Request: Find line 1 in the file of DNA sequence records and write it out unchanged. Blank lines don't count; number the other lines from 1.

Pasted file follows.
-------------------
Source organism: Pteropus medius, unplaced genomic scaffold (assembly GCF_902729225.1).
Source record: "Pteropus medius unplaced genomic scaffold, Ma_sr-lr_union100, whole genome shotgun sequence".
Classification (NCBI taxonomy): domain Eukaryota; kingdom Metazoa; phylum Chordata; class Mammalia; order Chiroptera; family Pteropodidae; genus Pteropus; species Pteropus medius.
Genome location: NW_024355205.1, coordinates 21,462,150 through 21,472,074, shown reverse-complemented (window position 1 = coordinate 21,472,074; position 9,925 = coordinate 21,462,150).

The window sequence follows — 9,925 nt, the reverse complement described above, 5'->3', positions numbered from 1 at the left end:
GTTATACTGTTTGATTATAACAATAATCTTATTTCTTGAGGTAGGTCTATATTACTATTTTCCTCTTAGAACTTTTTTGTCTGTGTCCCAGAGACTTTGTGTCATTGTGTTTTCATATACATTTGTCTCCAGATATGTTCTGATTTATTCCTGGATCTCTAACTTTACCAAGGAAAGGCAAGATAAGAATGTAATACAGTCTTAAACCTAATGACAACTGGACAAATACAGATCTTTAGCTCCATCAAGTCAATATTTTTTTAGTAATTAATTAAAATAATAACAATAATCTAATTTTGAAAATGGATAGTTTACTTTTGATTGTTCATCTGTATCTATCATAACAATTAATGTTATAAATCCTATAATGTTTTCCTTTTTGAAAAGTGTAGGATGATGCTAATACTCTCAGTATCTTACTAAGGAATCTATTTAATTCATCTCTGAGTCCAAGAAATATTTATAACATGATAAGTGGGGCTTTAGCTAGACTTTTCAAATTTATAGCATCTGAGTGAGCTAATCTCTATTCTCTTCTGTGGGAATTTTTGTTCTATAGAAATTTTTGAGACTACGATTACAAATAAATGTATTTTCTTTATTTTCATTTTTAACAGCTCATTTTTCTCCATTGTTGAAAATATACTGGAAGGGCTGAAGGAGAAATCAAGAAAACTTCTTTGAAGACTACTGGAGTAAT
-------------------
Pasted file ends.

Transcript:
Source organism: Pteropus medius, unplaced genomic scaffold (assembly GCF_902729225.1).